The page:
Benefit concert to raise money for a drill in Africa
Genna Martin / The Herald
Reagan Moss (center), 17, her sister, Madison Moss (left), 20, and Eric Bayne, 20, sing during a band practice for Hey, Gracie as they gear up to perform during the WHOlives benefit concert April 12. Reagan, a Running Start student from Arlington High School, organized the benefit to help pay for a new well drill in Africa.
Genna Martin / The Herald
Reagan Moss (right), 17, and her sister, Madison Moss, 20, sing during a band practice.
"I'm excited to go. The only other country I've visited is Canada," Reagan said. "I imagine I'll see life as I never have."
Before she goes, however, the Arlington High School junior and Everett Community College Running Start student is raising money to help buy a well drill that could make water gathering a little easier for many in the African country.
Reagan, 17, is producing and singing in a benefit concert Friday evening featuring her dad's classic rock band Hey, Gracie, the Seattle Latin fusion band Manigua, a vocal quartet from Arlington High School and the Haller Middle School choir and marimba band.
Reagan hopes she can get 700 people to attend.
"The more I thought about the problems of water resources in the world, the more I knew I had to do something," she said. "I've been given so much, but what's the point of it all if you don't help others?"
Reagan and her family are acquainted with John Renouard, who used to live in Marysville and who in 2010 established a Utah-based nonprofit organization called Water, Health and Opportunity. The organization's aim is to provide people with clean, potable well water with the help of what he calls the "village drill."
The lightweight drill is made in Mombasa, Kenya's second largest city. A village drill bores a 6-inch hole about 250-feet deep with manual labor. The value of a completed well is about $15,000, Renouard said.
"I can't pay for a whole drill, but I can help," Reagan said. "Not only does it give people better sources of water and better lives, the drill creates jobs for the people who make it and the people who use it."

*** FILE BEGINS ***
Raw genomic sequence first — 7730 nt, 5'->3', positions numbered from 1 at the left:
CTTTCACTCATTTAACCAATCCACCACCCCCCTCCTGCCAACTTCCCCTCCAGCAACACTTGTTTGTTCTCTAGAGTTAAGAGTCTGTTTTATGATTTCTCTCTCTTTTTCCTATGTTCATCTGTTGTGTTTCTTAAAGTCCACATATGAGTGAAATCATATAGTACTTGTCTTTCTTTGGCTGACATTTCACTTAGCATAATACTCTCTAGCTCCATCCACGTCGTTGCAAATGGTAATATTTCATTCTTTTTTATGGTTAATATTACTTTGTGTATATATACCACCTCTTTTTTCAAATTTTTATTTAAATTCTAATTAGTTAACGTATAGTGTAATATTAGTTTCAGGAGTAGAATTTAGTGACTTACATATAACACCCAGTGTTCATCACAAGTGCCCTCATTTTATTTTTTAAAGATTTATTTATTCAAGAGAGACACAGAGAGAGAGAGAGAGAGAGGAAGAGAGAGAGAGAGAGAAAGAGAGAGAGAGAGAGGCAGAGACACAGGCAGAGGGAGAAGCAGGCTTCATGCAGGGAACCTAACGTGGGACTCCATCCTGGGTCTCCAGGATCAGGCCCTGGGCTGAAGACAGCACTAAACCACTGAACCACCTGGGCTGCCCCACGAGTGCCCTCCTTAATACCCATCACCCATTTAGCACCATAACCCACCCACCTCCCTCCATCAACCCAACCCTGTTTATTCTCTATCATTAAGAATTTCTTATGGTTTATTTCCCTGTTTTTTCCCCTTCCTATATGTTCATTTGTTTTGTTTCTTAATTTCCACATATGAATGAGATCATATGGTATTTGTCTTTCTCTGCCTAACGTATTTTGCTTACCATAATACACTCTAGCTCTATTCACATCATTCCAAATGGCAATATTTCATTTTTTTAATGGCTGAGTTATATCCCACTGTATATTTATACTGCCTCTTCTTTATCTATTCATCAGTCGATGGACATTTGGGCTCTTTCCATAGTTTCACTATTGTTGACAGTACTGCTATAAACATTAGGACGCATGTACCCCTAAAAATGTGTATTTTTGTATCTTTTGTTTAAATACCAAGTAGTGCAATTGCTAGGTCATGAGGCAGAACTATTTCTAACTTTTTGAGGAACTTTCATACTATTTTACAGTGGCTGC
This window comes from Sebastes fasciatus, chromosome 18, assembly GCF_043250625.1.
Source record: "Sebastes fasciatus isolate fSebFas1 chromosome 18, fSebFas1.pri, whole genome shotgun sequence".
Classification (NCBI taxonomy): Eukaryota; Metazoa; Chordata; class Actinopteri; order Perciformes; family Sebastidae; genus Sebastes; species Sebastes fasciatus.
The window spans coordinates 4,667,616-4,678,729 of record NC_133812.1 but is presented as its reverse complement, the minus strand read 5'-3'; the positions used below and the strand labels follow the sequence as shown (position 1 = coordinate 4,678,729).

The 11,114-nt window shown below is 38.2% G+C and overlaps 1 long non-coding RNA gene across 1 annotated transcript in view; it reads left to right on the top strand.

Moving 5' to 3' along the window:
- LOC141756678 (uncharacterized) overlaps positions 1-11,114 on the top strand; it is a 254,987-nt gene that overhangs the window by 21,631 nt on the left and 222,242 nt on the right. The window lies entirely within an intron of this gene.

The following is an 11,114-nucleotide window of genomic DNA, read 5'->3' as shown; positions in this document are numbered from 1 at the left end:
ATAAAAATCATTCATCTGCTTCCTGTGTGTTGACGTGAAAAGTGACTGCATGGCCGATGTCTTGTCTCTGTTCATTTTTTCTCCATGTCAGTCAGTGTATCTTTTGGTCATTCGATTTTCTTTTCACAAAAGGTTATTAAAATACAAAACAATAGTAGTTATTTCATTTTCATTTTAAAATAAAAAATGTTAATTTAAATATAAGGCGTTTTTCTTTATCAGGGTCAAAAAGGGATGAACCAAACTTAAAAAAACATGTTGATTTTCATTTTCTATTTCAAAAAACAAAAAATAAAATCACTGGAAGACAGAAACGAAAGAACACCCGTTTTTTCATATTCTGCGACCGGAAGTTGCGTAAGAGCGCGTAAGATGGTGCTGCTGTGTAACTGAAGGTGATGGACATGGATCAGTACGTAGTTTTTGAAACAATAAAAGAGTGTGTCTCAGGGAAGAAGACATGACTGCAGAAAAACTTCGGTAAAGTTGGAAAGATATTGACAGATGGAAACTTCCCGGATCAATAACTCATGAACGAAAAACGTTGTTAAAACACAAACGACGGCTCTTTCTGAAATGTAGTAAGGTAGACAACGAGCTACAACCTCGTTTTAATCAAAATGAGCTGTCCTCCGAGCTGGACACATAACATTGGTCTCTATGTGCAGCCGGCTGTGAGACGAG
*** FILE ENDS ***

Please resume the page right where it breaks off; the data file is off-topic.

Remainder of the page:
Renouard said he is pleased that Reagan and the Moss family have joined his team.
"Reagan is a dynamo. She is articulate and focused," Renouard said. "Even more impressive is that she came up with this fundraiser all on her own. She came to us completely out of the blue and offered to help. A lot of people talk about doing something, but it is the rare person who gets it done."
Reagan said her parents have been key players in getting the concert scheduled. Her mother's friend Connie McKinley donated the cost of renting the performing arts center. Arlington High School student body officers, Honor Society members and stage crew students have stepped forward to help as well, she said.
Reagan will travel with Renouard's group to Kenya this summer.
"It's not a camp, it's not study abroad, it's an immersion in another culture," Renouard said. "What the trip does is build empathy and cultivate a desire to make changes to help others."
After she graduates next year from Arlington High School and Everett Community College, Reagan would like to attend Brigham Young University where she might study to be a physical therapist.
Her other current volunteer activities include tutoring, working in a thrift store and a food bank, helping with friends' Eagle Scout projects and performing with her dad's band in area nursing homes.
"A service-oriented mind set helps guide you into a better place," Reagan said. "That's what I want in my life, my community, my church and my career."
Gale Fiege: 425-339-3427; email@example.com.
"Water for the World" benefit concert for Kenya: 7 p.m. Friday, Byrnes Performing Arts Center at Arlington High School, 18821 Crown Ridge Blvd. The concert is free, but there is a suggested donation of $10 a seat. Online donations can be made at www.wholives.org. The Arlington Latter-day Saints Relief Society plans a bake sale during intermission.
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